This Thursday, November, 19th, on the next Inside Islam radio broadcast, the topic will be the hajj. Between November 25-30, one of the longest-lived religious rites in the world will take place. Every year, for well over 1400 years, millions of Muslims from around the world have flocked to Mecca, Saudi Arabia, to fulfill the pilgrimage. The hajj, the fifth pillar of Islam, is a duty prescribed on every able and healthy Muslim to perform once in their life. This journey, while physically exerting, is described by many pilgrims as one they would like to repeat again in their lifetime.
The pilgrimage predates Islam. Many of the rituals of the pilgrimage stem from the story of Prophet Abraham, Ishmael, and Hagar. The Prophet Muhammad, in line with his vision of the message, was simply codifying a pilgrimage that had been put in place by Abraham. Therefore, pilgrims are enacting rituals that put them in the Abrahamic lineage. Even the Kaba, the religious center in the Muslim worldview, is believed to have been rebuilt by Prophet Abraham and his son Ishmael; it was the Prophet Muhammad who emptied it of the idols and restored the monotheistic worship called for by Prophet Abraham.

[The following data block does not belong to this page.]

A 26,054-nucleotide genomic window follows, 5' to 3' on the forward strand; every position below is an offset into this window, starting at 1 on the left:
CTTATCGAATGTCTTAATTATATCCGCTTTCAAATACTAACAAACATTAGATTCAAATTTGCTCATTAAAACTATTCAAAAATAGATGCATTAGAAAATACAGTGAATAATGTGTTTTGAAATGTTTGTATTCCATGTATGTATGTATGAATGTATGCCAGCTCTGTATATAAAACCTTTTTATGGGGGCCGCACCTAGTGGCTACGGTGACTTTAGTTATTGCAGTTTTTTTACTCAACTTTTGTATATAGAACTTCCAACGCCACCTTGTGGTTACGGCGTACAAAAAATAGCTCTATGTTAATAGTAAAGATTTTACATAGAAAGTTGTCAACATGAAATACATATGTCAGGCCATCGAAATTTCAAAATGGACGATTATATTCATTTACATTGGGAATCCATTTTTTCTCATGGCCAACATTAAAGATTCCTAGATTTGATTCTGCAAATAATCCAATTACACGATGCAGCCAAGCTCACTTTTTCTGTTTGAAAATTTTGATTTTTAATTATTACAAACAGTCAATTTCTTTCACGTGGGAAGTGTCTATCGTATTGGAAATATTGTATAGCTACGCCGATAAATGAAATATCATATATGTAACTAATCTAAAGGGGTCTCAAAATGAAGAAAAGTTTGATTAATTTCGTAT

The pilgrimage is emblematic of the egalitarian and inclusive spirit of Islam. Pilgrims meet other Muslims from parts of the world that they may never have had the chance to come in contact with. Moreover, the ritual clothing of two plain white sheets for men levels the playing field, so to speak. While on the pilgrimage, wealth and background are not significant. Rather, it is the fact that everyone is there to worship God. Malcolm X wrote, in a now famous letter, about how the pilgrimage transformed his vision of American politics. Engaging in the rituals with Muslims from various backgrounds, especially whites, gave him a sense of equality and showed an alternative and more inclusive approach to the struggle of African-Americans.
Like Malcolm X, many Muslims who go on the pilgrimage come back with a transformed vision of their world and themselves. All of the components of the hajj: a spirit of communal worship, removal of worldly markers, incredible diversity, and continuity all make it a ritual unlike any the world has seen.
Have you gone on the hajj? What was your experience? Please share your comments below or on air.